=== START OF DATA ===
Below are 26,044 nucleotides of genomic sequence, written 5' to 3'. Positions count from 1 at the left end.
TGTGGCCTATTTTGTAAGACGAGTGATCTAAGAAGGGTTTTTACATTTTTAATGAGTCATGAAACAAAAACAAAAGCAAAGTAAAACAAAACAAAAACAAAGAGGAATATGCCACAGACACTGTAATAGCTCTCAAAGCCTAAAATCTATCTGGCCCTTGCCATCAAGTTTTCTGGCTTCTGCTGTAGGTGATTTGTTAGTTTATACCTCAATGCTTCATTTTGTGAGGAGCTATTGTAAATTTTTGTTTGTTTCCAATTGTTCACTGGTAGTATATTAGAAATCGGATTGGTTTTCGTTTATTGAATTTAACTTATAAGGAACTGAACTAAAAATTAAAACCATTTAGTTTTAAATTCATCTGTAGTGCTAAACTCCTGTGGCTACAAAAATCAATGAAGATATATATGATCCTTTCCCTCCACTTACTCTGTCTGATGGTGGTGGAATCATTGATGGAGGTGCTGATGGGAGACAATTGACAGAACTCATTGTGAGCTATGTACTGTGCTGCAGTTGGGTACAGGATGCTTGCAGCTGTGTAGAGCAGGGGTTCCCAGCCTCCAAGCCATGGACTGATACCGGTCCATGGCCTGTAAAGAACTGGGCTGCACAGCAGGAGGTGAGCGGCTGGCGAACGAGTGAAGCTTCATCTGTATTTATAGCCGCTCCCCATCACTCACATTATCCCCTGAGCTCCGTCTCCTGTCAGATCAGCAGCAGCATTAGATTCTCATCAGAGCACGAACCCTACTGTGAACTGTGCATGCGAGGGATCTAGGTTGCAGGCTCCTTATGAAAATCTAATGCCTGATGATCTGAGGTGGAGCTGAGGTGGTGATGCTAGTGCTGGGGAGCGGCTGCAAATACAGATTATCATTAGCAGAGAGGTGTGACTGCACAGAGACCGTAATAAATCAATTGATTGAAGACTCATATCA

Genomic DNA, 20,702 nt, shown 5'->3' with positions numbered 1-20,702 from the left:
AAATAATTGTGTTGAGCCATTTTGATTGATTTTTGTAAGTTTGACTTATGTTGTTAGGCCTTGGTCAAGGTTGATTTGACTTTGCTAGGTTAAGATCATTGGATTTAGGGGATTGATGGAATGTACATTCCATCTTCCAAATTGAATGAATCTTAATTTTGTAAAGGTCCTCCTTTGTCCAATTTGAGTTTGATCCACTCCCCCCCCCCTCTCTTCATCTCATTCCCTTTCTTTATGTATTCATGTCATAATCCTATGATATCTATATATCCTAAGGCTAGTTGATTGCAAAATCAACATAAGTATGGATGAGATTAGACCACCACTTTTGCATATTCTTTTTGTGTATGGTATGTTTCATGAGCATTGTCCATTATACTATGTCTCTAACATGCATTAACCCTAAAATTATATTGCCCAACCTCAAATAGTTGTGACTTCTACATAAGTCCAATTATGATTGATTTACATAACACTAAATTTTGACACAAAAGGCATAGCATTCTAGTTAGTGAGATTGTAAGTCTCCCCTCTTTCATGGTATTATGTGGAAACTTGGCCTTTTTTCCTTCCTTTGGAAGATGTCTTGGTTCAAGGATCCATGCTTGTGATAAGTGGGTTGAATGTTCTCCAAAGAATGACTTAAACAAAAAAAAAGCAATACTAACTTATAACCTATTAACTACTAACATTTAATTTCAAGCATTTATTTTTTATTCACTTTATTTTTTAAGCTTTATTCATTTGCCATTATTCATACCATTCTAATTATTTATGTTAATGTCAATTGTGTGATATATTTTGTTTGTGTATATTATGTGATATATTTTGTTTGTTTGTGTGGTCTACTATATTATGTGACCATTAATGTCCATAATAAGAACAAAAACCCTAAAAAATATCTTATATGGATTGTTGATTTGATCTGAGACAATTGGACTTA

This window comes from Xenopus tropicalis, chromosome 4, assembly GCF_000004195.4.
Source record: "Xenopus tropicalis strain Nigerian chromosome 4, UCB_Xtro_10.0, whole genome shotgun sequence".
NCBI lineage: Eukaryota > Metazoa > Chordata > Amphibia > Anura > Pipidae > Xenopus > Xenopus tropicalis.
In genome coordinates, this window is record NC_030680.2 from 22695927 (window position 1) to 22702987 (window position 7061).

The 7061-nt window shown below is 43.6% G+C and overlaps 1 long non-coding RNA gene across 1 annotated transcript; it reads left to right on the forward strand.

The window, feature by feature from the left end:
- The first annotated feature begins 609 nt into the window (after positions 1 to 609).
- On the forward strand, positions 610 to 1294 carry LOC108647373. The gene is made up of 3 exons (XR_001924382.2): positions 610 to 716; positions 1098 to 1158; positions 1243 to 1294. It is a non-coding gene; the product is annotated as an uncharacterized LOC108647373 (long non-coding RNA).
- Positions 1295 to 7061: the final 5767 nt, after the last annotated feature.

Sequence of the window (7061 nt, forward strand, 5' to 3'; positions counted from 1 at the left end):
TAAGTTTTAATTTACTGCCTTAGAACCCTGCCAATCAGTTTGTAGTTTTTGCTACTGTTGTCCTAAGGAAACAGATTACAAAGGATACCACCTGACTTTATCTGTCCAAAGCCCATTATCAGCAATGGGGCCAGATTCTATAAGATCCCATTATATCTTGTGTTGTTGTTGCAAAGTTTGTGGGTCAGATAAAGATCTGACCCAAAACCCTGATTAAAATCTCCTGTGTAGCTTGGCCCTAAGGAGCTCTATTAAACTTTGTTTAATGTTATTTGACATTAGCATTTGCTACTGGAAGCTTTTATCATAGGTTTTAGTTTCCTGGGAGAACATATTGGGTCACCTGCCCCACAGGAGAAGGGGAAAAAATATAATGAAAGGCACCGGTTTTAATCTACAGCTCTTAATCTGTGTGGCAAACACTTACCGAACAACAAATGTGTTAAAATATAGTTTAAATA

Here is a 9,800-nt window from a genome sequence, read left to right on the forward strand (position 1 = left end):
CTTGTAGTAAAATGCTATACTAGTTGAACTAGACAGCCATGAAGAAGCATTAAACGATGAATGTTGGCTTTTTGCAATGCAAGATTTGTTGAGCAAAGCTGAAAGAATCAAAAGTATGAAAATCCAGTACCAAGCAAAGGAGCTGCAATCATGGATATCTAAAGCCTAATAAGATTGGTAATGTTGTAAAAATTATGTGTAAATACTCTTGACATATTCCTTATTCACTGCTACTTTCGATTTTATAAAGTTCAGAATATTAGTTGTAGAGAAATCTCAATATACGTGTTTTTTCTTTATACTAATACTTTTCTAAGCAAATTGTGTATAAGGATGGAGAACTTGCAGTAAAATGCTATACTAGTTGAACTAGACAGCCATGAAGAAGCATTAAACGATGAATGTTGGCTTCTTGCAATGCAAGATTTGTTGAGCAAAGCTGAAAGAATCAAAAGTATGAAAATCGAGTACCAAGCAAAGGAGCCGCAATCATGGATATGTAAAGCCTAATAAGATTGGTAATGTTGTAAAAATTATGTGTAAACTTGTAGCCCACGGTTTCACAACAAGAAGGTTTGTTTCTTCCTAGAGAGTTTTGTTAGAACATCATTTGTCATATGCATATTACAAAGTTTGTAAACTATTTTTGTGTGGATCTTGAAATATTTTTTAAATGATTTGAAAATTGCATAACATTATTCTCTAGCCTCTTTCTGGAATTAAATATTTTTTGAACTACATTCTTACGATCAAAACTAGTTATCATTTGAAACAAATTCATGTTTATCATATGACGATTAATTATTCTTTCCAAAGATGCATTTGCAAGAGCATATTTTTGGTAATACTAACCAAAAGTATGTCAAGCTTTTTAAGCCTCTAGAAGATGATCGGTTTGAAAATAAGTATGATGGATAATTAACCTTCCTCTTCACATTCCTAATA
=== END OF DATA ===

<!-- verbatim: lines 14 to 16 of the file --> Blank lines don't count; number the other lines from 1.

Sequence of the window (7061 nt, forward strand, 5' to 3'; positions counted from 1 at the left end):
TAAGTTTTAATTTACTGCCTTAGAACCCTGCCAATCAGTTTGTAGTTTTTGCTACTGTTGTCCTAAGGAAACAGATTACAAAGGATACCACCTGACTTTATCTGTCCAAAGCCCATTATCAGCAATGGGGCCAGATTCTATAAGATCCCATTATATCTTGTGTTGTTGTTGCAAAGTTTGTGGGTCAGATAAAGATCTGACCCAAAACCCTGATTAAAATCTCCTGTGTAGCTTGGCCCTAAGGAGCTCTATTAAACTTTGTTTAATGTTATTTGACATTAGCATTTGCTACTGGAAGCTTTTATCATAGGTTTTAGTTTCCTGGGAGAACATATTGGGTCACCTGCCCCACAGGAGAAGGGGAAAAAATATAATGAAAGGCACCGGTTTTAATCTACAGCTCTTAATCTGTGTGGCAAACACTTACCGAACAACAAATGTGTTAAAATATAGTTTAAATA

Here is a 9,800-nt window from a genome sequence, read left to right on the forward strand (position 1 = left end):